If only we could work so diligently and collaboratively! So many of our enterprises would be accomplished to good outcome.

More from Less; Everything from Nothing

July 9, 2019

It is a paradox.

You cannot gain communion with God until you have stripped away everything and left yourself in complete darkness. Only then can the light of God shine within you.

Strip away pride; acknowledge yourself as humble before God.

Strip away ego; it’s not all about you.

Strip away greed; it’s not about comparing yourself to another who may have more.

Strip away sloth; be diligent pursuing God.

Strip away anger; for it comes from pride and subjugates peace.

Then it is just you and God. And there is room now for God to shine.

(Thanks to the first contemplative I read at about 16–John of the Cross, Dark Night of the Soul.)

If are to have a great kingdom, rule over yourself

July 8, 2019

This quote from the Stoic philosopher Publilius Syrus came to me recently.

This is a thought often echoed.

It is what I learned from studying the ancient Christian contemplatives. I expected reports of great spiritual visions–and indeed there are some–but mostly they wrote about how to conquer themselves so that the path to seeing and following God would be cleared.

When we see people whose public morals border on the illegal elevated to important offices or revered for their wealth in popular press, we could hardly be accused for wondering about sticking with virtues and morals as a way of life.

To live a rich and complete life, the experience of many throughout human history teaches this wisdom.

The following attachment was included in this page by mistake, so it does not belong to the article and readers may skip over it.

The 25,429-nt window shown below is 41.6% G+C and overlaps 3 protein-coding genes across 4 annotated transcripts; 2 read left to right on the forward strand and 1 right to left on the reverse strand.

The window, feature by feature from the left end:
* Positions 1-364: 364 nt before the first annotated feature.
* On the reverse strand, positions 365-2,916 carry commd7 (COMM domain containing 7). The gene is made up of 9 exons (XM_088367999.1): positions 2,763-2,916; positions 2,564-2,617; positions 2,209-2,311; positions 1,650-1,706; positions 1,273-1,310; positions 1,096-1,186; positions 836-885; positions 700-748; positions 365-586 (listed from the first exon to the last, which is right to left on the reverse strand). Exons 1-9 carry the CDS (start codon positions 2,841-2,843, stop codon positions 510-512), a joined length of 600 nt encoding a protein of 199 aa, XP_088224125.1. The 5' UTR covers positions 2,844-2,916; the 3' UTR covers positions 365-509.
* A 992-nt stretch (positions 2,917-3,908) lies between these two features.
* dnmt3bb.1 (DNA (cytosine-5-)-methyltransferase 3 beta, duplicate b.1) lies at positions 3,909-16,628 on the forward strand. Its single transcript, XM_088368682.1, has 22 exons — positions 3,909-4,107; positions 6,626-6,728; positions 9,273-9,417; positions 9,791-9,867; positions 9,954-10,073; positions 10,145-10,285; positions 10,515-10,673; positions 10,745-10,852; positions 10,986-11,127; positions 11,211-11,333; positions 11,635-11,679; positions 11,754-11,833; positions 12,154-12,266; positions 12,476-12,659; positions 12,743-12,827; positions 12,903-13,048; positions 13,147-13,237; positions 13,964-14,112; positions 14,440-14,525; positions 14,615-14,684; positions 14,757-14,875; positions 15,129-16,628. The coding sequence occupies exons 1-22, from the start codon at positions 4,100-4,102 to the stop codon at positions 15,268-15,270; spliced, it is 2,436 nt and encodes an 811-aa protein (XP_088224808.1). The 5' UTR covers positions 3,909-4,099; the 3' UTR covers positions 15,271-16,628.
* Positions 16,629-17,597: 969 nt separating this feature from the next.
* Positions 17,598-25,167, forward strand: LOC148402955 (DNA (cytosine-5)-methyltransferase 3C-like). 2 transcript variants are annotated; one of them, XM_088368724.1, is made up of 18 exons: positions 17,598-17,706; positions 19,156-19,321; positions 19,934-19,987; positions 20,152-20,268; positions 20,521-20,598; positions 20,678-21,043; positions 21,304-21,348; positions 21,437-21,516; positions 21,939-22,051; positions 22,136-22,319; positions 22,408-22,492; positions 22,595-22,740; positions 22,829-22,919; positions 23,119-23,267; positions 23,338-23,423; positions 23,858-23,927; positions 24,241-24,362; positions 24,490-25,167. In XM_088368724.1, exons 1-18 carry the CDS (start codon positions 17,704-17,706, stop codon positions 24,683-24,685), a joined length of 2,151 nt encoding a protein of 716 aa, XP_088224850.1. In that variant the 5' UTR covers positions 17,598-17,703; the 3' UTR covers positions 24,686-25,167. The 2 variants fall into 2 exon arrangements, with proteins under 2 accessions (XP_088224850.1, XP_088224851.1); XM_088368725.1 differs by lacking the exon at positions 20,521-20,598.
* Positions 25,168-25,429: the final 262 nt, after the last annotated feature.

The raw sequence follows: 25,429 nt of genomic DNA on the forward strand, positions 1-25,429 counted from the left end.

Do not be tossed about by the vagaries of emotion. Rule over yourself.

A Nation of Personality

July 5, 2019

We in the US have become a nation of personality rather than a nation of character.

Technologists invented ways to make “moving pictures”, which became “movies”, which have become videos.

Artists invented ways to tell stories and make dramatic art with each advancement of the technology.

Business people using the skills of marketing and public relations invented ways to progressively promote the actors making them famous in the minds of people who would in turn buy tickets and then merchandise.

Hence, we have the Kardashians and other reality show personalities dominating news and politics. People magazine replaced Shakespeare.

Our founders, rich white guys all, had a common education in the classics. They reflected the religion of the time, but also philosophers such as John Locke and especially the Stoics–Seneca, Marcus, Cato. Remembering Benjamin Franklin’s wry comment that by signing the Declaration of Independence these rich guys were risking it all, “We shall hang together or we shall hang separately.”

Modern Stoic Ryan Holliday writes, “At the core of the American experiment was liberty. At the core of Stoicism we have not only a love of freedom, but the counterbalancing virtues to that freedom: Justice. Duty. Self-Control. Honor. Selflessness. Remember that the comfort you enjoy now grew out of a philosophy that was made to embrace discomfort and to do the right thing, whatever the costs.”

In the writings of the founders, we often find reference to these virtues and to the concern that, upon losing these virtues, democracy and freedom would no longer exist.